Labyrinths have been used for hundreds of years as a means of meditation, introspection and spiritual guidance. First appearing in mythology, in the story of Daedalus and the Minotaur, today you will find labyrinths in church and school yards, gardens, and in both public and private buildings. They are a means of finding balance in life, providing stress relief as well as a link to the past. In gardens, they are a beautiful, geometric arrangement that is soothing to both the mind and the senses.
Part of living a healthy, holistic life is self-care on an emotional and spiritual level. If you live in a healthy home built on the latest sustainable principles, choose organic foods and exercise, yet don’t have a way to de-stress on a regular basis, you may find yourself still struggling to find balance. I have a busy, active life that demands I take good care of myself to maintain the energy to meet the demands of my daily schedule. When I had my garden designed, I added a labyrinth in the back yard. Whether walking its circuitous path or simply catching a glimpse of it from my kitchen window, I am soothed by its graceful spirals etched in the lawn, similar to the labyrinth shown below.
Research by Dr. Herbert Benson of the Mind/Body Institute at Harvard University has found that walking meditations are highly effective at reducing anxiety, blood pressure, and insomnia, invoking what he called the “relaxation response.” Labyrinth walking is a highly focused form of walking meditation. and is thought to enhance creativity by enhancing right brain activity.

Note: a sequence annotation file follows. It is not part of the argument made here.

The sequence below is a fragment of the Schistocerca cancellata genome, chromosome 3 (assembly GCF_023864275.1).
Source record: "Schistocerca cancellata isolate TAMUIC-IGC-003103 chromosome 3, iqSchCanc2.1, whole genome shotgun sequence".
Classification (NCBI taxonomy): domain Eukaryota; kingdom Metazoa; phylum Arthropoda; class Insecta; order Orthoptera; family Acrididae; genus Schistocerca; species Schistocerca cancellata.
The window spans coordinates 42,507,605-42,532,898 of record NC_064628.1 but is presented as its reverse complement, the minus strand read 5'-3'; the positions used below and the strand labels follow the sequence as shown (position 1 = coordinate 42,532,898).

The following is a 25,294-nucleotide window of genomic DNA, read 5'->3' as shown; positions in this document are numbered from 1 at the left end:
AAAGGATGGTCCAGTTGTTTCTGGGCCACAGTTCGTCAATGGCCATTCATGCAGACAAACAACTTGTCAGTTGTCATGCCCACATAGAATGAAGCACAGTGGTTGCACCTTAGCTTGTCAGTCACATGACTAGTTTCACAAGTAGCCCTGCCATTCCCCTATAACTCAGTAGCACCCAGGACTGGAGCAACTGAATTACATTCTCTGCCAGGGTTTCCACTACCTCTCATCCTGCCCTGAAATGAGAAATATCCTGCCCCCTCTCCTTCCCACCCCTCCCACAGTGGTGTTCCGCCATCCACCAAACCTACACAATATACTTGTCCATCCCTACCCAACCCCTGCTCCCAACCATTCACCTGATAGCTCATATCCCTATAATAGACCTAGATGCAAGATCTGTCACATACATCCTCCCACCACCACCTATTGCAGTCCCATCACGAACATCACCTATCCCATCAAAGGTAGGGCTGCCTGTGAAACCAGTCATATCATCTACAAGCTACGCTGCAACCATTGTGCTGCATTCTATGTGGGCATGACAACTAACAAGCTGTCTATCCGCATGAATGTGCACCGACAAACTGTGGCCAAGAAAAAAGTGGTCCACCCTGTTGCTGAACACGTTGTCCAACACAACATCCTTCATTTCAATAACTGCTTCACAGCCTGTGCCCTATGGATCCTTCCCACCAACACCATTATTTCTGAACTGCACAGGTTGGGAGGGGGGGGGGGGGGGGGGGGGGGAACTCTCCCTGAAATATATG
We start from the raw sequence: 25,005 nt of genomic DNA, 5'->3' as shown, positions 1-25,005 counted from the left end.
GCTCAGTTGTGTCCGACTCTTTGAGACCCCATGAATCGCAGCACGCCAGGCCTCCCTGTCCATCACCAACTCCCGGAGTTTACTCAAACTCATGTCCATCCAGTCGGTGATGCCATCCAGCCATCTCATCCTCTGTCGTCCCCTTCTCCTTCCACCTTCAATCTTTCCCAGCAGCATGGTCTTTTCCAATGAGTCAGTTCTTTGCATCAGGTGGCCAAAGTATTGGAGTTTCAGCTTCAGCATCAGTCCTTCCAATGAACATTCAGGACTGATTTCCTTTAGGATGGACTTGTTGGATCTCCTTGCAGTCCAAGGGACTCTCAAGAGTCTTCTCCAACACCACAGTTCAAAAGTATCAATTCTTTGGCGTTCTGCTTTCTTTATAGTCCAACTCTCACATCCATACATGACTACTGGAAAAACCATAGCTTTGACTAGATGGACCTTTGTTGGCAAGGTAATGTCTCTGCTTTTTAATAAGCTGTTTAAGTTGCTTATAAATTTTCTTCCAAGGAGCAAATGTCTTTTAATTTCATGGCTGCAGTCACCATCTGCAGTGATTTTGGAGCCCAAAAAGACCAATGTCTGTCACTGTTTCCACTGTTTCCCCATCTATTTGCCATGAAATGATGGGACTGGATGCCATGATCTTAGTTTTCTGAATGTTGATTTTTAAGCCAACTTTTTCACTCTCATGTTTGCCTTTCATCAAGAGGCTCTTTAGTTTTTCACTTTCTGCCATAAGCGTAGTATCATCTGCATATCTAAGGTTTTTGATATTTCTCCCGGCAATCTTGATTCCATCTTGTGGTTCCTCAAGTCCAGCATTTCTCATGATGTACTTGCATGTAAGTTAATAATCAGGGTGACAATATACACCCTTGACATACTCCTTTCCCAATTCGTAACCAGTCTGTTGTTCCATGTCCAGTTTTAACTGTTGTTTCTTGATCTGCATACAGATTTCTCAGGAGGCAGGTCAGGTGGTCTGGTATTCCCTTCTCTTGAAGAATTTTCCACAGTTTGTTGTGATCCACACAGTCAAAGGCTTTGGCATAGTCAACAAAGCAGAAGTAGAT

photograph from Pinterest
A labyrinth is simply a formalized spiral, evoked as a sacred form throughout the ages, and found in nature repeatedly through the Fibonacci sequence. I’ve written about the Golden Mean and the prevalence of spirals in nature and art before; you can read more about it here. One of the many natural spirals in my personal collection is the ammonite fossil, itself a labyrinth.
Interior design incorporates the idea of the labyrinth in patterns, particularly one known as the Greek Key. The Greek Key is an endlessly running “meander,” a decorative border formed by one continuous line.
You can lay a path for walking a labyrinth in your own garden, if you have the space and if the idea appeals to you. There are companies that provide templates or even weed and grass smothering cloth to help you in the task. One is The Labyrinth Company, which provides pre-shaped landscape fabric that you cover with stone, river rock, gravel or pavers.
Once you begin exploring the mystery of spirals in nature, you’ll find that you see labyrinths everywhere you turn. The curves in the petals of a rose, the roll of the surf and the spiny center of a coneflower are all labyrinths leading you deep into the heart of life. A walk through a man-made labyrinth is simply another way to experience it.
To read further, a book you may enjoy is Labyrinths: The Art of the Maze.